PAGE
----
How should the regulators respond to this disturbing bit of news then? 

Ultimately, it should be market forces, and not legislation that dictates whether the mutual funds can continue to see EPF monies coming their way.

The fact is that the quantum of annual EPF withdrawals for investment purpose has doubled in a very short period, from RM1 billion in 2001 to over RM 2 billion last year. Likewise, the number of actual withdrawals has also doubled from 108,000 to 223,000 over the same period of time (Source: EPF 2005 Annual Report).

This says that there are a growing number of EPF members out there who are taking advantage of the flexibility given to them by the government to decide how their retirement funds are invested. If the majority are losing money, would we be seeing this kind of growth in investment withdrawals?

As long as we EPF members see ourselves getting a higher return than what the EPF will give us over the medium to long term, we will continue to take our funds out to invest in mutual funds. If we’ve lost money, we may blame the mutual funds or the EPF but at the end of the day, we have to live with our decision. Unless the mutual fund agent has misled us by saying we will not make any losses, or behaved unethically in some other way, there is no one to blame but ourselves.

On the part of the EPF, there should be a more detailed investigation done, in consultation with the unit trust companies, to provide a breakdown of the loss amount, time frame involved and contributing factors before jumping the gun. It seems there is still some question as to whether their loss figure of RM600 million is accurate.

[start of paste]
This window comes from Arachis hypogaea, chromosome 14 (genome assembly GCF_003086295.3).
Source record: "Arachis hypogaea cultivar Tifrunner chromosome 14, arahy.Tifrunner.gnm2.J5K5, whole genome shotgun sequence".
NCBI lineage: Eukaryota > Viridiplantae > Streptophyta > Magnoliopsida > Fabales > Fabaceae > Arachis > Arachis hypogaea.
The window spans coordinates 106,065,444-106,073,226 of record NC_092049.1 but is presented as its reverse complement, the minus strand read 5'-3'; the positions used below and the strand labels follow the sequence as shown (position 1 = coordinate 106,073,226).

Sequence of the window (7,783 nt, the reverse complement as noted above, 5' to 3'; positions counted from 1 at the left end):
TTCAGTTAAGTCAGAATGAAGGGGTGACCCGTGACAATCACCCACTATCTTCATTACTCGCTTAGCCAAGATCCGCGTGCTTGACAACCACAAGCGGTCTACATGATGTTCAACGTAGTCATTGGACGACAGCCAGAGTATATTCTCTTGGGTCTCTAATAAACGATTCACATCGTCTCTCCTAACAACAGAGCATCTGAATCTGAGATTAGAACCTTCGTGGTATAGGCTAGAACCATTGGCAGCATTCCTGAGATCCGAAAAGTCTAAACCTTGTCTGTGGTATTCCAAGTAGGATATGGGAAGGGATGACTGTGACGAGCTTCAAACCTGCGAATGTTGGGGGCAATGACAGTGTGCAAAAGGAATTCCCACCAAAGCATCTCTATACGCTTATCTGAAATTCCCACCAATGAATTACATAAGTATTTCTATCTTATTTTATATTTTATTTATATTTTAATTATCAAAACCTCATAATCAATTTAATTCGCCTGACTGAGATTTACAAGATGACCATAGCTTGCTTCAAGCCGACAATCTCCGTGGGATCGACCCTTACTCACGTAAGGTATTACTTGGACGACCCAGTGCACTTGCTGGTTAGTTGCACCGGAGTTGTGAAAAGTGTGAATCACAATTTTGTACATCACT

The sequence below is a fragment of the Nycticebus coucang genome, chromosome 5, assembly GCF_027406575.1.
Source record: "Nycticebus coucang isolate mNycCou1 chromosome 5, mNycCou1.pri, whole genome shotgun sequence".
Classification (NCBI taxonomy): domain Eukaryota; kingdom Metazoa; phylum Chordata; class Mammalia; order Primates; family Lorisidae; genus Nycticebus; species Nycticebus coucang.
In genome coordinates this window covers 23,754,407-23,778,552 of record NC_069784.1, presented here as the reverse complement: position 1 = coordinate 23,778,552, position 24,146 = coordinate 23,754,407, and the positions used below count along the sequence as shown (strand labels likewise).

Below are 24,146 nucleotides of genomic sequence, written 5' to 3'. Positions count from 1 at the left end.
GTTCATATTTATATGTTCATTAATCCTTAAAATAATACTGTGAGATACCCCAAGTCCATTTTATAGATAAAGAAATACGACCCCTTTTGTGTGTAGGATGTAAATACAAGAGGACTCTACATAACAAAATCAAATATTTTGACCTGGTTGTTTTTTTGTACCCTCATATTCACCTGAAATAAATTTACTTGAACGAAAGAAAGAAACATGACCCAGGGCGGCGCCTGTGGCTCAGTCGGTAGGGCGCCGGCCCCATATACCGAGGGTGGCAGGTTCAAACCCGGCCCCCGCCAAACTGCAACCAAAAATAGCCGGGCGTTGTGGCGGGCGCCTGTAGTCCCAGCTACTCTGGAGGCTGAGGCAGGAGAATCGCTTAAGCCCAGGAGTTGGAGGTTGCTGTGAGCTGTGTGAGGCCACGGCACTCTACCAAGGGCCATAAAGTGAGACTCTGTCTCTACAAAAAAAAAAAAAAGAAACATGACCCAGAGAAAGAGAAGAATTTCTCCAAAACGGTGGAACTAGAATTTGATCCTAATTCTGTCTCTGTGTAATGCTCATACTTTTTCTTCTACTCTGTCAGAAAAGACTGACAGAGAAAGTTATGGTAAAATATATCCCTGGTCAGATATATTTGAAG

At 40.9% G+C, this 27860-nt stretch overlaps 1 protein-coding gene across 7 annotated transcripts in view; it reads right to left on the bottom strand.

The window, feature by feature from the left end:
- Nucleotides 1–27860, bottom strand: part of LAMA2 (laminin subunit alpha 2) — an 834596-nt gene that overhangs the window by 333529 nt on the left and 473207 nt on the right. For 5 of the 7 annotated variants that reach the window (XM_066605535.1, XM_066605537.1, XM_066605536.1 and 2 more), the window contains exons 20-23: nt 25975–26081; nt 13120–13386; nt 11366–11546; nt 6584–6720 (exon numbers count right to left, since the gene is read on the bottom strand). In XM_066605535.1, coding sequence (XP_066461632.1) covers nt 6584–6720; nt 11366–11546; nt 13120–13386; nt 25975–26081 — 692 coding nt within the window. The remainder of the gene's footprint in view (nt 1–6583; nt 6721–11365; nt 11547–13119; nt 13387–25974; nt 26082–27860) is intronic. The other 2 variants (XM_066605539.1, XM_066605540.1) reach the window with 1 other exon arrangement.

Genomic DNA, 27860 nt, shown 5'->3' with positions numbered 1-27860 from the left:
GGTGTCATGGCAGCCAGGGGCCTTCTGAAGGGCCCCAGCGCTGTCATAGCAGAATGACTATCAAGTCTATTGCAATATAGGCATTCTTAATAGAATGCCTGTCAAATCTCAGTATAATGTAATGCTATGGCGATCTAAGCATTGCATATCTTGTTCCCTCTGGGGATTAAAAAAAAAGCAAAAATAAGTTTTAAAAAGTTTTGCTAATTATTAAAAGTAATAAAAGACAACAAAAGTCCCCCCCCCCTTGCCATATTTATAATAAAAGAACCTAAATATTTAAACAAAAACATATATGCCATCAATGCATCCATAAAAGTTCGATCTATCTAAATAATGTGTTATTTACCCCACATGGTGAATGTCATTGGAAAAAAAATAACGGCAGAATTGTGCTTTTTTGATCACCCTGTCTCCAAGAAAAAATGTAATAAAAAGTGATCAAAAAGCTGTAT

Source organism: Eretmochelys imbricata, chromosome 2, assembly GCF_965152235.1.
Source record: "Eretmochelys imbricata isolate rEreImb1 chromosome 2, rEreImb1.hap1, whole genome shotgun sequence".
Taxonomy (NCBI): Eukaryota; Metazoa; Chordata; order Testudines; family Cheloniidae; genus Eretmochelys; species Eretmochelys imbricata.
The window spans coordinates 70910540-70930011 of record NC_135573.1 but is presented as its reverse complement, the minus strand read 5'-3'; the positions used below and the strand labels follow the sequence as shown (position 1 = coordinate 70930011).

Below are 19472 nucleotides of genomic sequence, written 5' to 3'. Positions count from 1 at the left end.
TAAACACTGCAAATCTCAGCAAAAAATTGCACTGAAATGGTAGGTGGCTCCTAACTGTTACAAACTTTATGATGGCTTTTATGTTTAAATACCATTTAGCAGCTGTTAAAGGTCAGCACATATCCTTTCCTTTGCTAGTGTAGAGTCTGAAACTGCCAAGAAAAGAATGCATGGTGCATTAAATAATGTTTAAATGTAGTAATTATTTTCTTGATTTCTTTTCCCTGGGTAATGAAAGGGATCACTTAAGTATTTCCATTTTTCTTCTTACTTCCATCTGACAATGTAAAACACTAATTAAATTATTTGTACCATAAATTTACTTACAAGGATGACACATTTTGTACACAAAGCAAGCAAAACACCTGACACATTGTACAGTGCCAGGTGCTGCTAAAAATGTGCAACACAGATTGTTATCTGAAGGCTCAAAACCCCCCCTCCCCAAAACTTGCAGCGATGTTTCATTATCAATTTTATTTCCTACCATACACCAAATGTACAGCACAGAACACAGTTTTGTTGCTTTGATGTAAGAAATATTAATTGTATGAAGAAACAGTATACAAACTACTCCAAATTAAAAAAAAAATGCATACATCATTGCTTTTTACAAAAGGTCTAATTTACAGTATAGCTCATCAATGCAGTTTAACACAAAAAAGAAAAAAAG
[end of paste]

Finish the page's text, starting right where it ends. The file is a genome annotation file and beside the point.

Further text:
For the mutual funds, they should strive to improve the professionalism of their sales people and to sell according to the investor’s profile and needs. Perhaps they could also provide investor education through talks and seminars, so that we know how to better monitor our investments, and to ask our agents the right questions.

The media in general and regulatory bodies also play a very important role to educate the public in the areas of financial planning, investments and concepts such as diversification, dollar cost averaging and asset allocation.

Investor education and increasing awareness should be a long-term and ongoing process involving all parties, which should not be derailed by some emotional investors who may have suffered losses.

Lastly, out of the RM 9.76 billion EPF withdrawals for investment purposes since 1996, around two-third or RM6.5 billion were made between 2002-2005 inclusive. In other words, the bulk of the EPF monies were withdrawn over the past 4 years, which also means that they have been invested in mutual funds over a relatively short period only. Since mutual funds are a medium to long term investment instrument, I believe the inclusion of these recent withdrawals may have distorted the results somewhat.

It’s great that the issue has been brought to the fore. Hopefully this has created greater awareness amongst the general public about the risks involved in mutual fund investing, which will lead to greater accountability by the mutual funds and perhaps, also provide encouragement for the EPF to strive harder to increase their dividends to stave off the competition.